The series is set in 1843 and based on Atwood’s fictional account of the real-life case of Grace Marks (played by Sarah Gadon), an Irish immigrant who was sent to jail for 30 years for the murder of her Canadian employer, Thomas Kinnear, and his housekeeper, Nancy Montgomery. But though the series takes place nearly 200 years ago, there are plenty of timely issues surrounding Grace’s situation. “Grace is a white, Irish immigrant, and while we don’t think of this as attracting the same prejudice, the Irish were regarded as less than human, which is what happens to every immigrant group in this country,” director Mary Harron tells us. “It’s a story about immigration, it’s a story about young women and the sexual danger that they find themselves in.”
Anna Paquin, who plays housekeeper Nancy Montgomery, adds, “The whole story is creepy and terrifying. We are conditioned to want to know what happened, but I love storytelling that doesn’t actually wrap it up for you.”
The six episode series also features a star-turning performance from Gadon, who leapt at the chance to work with Harron and writer/producer Sarah Polley. “I heard she was adapting the novel, and I knew it was going to be a huge opportunity,” she explains. “I knew I would probably have to fight for it because so many women worship at the altar of Sarah Polley and want to work with her.” The result? A perfect match that will leave you wanting more. Here, Gadon explains why.
You’ve said that playing this role was a total mindfuck. When you went in for the audition, were you terrified about actually getting the role?
Sarah Gadon: When I auditioned for the project, they asked me to prepare many scenes in the accent. I thought, “How am I going to do this?” But I just worked through it, and then we had this session where we worked for hours through versions of the character. Then I left, and they called me a few days later and said, “Can you do it again? Can you do it just one more way?” I thought, “Ugh! Really? We did this for hours already!” But I said OK and went in and did another version. Then I thought, “Oh yeah, they were really right about that. We didn’t do that [before].”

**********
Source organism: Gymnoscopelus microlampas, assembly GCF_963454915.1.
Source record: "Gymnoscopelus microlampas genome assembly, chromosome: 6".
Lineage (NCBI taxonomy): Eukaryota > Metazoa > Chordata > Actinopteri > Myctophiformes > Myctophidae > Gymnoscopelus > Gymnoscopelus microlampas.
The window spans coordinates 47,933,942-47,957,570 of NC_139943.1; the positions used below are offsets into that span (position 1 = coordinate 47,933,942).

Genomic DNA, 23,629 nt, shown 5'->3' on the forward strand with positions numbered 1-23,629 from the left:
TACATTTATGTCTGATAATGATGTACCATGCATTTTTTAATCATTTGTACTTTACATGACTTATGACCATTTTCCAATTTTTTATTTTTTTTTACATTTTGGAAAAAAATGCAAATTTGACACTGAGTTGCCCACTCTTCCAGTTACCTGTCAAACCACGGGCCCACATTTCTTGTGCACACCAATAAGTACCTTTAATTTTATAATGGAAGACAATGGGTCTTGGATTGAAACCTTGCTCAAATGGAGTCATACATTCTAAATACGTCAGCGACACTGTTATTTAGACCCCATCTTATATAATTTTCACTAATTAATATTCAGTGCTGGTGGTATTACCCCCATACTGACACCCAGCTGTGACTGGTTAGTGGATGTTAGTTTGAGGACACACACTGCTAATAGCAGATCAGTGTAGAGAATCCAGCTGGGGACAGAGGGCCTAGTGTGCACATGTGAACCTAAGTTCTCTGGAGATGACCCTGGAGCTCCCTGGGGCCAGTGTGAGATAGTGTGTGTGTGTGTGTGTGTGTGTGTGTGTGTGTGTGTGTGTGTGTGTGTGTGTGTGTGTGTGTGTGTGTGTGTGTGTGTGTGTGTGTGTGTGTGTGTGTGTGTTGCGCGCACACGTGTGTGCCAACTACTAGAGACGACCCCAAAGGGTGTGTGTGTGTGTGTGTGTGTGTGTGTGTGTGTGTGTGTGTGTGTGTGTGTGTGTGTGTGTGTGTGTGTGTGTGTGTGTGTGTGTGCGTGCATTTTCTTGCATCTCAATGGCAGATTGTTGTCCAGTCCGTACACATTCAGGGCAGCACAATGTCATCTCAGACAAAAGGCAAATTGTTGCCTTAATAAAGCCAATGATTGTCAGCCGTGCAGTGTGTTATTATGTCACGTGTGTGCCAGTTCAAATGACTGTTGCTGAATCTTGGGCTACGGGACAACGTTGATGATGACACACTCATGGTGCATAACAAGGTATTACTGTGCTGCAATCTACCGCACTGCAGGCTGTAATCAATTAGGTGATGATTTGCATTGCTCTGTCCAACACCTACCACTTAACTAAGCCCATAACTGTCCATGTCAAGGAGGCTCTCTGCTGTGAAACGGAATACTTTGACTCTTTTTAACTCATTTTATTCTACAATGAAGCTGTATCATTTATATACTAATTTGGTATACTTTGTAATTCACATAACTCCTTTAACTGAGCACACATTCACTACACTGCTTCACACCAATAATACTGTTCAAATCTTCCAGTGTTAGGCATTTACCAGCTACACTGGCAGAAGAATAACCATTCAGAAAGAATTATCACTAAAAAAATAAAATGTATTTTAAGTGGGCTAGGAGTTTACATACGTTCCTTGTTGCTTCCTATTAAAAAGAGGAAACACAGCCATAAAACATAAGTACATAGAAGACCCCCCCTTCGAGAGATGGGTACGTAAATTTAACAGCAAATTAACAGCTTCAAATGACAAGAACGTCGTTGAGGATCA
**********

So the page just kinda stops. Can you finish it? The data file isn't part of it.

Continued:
What did they want?
Sarah: I think it was to play the danger of one of the scenes we were doing. And so we did it, and then they offered me the part. I thought, “That’s a real signifier of what this role will be. It will be endless.” I was so excited to get the role, but then the fear set in of what I knew I had to do to prepare for it, and, of course, the expectations that Margaret would have, Sarah would have, and Mary would have. I felt a tremendous amount of pressure.
Had you read the book before?
Sarah: I hadn’t. I picked it up before I met with Mary and Sarah and thought I should read some of this before my meeting. I read the whole thing because it’s so compelling. I think there was a huge hysteria surrounding it because Grace was part of the working class in a time where the class system was very strung, so the notion of this young girl murdering somebody above her station was shocking and horrifying to people of that time. And then there’s the fact that she was this young, beautiful girl who committed these horrific crimes. She was kind of catapulted into fame. She was made infamous and was this icon of terror. That was something that we really thought a lot about, which was this sensationalized true crime.
What do you love most about the show?
Sarah: I love that it’s a real exploration of female subjectivity. It takes all of these really iconic images that we’ve seen over and over again throughout history, film, photography. They are images that are very familiar to us because they keep reappearing, and they are images of a woman looking in a mirror, a woman with an apple, a woman in a veil. These are very powerful images. The reason why I love the show so much is that its subverts all of those images…these images that have predominantly created by men, and it says, a woman looks into the mirror. This is not about female beauty, this is not about an emblem of beauty, about vanity. It’s about Grace being acutely aware of that image and taking it on…taking on all the projections of who she should be. Sitting comfortably in them and making you feel uncomfortable, and then her inviting you in, and saying we are now going to explore what it is to be a woman, beyond this superficial understanding of her. I love that.